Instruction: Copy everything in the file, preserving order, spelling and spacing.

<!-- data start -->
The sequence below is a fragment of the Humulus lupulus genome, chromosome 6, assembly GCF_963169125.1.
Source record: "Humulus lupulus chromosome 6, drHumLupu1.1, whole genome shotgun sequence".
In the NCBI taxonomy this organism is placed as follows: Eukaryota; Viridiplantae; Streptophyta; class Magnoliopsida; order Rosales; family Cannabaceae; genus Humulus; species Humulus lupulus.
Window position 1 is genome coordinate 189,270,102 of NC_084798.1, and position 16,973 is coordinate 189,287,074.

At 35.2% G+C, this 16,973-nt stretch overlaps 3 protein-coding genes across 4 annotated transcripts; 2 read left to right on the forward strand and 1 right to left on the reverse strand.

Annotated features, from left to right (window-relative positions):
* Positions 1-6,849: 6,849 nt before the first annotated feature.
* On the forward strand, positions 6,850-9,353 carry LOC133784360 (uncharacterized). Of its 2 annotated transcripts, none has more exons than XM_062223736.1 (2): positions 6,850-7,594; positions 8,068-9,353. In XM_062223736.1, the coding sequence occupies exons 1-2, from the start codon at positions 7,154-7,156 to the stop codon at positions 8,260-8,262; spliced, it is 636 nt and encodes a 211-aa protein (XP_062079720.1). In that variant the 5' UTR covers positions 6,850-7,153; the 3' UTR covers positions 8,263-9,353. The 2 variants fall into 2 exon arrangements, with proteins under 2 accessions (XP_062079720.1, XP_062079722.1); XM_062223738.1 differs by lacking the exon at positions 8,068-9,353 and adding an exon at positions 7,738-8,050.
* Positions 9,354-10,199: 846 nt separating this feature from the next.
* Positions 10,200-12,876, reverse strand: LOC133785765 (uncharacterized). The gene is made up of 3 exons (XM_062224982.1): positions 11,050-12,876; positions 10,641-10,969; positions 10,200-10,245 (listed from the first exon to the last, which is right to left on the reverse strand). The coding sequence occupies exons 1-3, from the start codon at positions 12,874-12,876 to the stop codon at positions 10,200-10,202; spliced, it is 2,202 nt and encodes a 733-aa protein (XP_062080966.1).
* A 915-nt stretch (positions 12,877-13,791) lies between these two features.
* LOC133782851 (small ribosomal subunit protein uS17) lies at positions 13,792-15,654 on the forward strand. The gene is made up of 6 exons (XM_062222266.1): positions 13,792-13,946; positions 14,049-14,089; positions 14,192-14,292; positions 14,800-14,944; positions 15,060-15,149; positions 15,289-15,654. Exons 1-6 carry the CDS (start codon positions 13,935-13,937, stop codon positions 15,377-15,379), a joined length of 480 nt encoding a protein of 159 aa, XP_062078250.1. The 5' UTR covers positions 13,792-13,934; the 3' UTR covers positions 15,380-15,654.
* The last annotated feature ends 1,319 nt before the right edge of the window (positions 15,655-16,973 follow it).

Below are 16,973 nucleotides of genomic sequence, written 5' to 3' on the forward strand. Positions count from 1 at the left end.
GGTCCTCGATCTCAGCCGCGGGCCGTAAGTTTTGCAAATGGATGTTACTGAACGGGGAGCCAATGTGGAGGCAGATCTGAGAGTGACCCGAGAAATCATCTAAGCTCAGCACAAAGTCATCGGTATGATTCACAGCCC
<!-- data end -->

The sequence below is a fragment of the Humulus lupulus genome, chromosome 6, assembly GCF_963169125.1.
Source record: "Humulus lupulus chromosome 6, drHumLupu1.1, whole genome shotgun sequence".
In the NCBI taxonomy this organism is placed as follows: Eukaryota; Viridiplantae; Streptophyta; class Magnoliopsida; order Rosales; family Cannabaceae; genus Humulus; species Humulus lupulus.
Window position 1 is genome coordinate 189,270,102 of NC_084798.1, and position 16,973 is coordinate 189,287,074.

At 35.2% G+C, this 16,973-nt stretch overlaps 3 protein-coding genes across 4 annotated transcripts; 2 read left to right on the forward strand and 1 right to left on the reverse strand.

Annotated features, from left to right (window-relative positions):
* Positions 1-6,849: 6,849 nt before the first annotated feature.
* On the forward strand, positions 6,850-9,353 carry LOC133784360 (uncharacterized). Of its 2 annotated transcripts, none has more exons than XM_062223736.1 (2): positions 6,850-7,594; positions 8,068-9,353. In XM_062223736.1, the coding sequence occupies exons 1-2, from the start codon at positions 7,154-7,156 to the stop codon at positions 8,260-8,262; spliced, it is 636 nt and encodes a 211-aa protein (XP_062079720.1). In that variant the 5' UTR covers positions 6,850-7,153; the 3' UTR covers positions 8,263-9,353. The 2 variants fall into 2 exon arrangements, with proteins under 2 accessions (XP_062079720.1, XP_062079722.1); XM_062223738.1 differs by lacking the exon at positions 8,068-9,353 and adding an exon at positions 7,738-8,050.
* Positions 9,354-10,199: 846 nt separating this feature from the next.
* Positions 10,200-12,876, reverse strand: LOC133785765 (uncharacterized). The gene is made up of 3 exons (XM_062224982.1): positions 11,050-12,876; positions 10,641-10,969; positions 10,200-10,245 (listed from the first exon to the last, which is right to left on the reverse strand). The coding sequence occupies exons 1-3, from the start codon at positions 12,874-12,876 to the stop codon at positions 10,200-10,202; spliced, it is 2,202 nt and encodes a 733-aa protein (XP_062080966.1).
* A 915-nt stretch (positions 12,877-13,791) lies between these two features.
* LOC133782851 (small ribosomal subunit protein uS17) lies at positions 13,792-15,654 on the forward strand. The gene is made up of 6 exons (XM_062222266.1): positions 13,792-13,946; positions 14,049-14,089; positions 14,192-14,292; positions 14,800-14,944; positions 15,060-15,149; positions 15,289-15,654. Exons 1-6 carry the CDS (start codon positions 13,935-13,937, stop codon positions 15,377-15,379), a joined length of 480 nt encoding a protein of 159 aa, XP_062078250.1. The 5' UTR covers positions 13,792-13,934; the 3' UTR covers positions 15,380-15,654.
* The last annotated feature ends 1,319 nt before the right edge of the window (positions 15,655-16,973 follow it).

Below are 16,973 nucleotides of genomic sequence, written 5' to 3' on the forward strand. Positions count from 1 at the left end.
GGTCCTCGATCTCAGCCGCGGGCCGTAAGTTTTGCAAATGGATGTTACTGAACGGGGAGCCAATGTGGAGGCAGATCTGAGAGTGACCCGAGAAATCATCTAAGCTCAGCACAAAGTCATCGGTATGATTCACAGCCC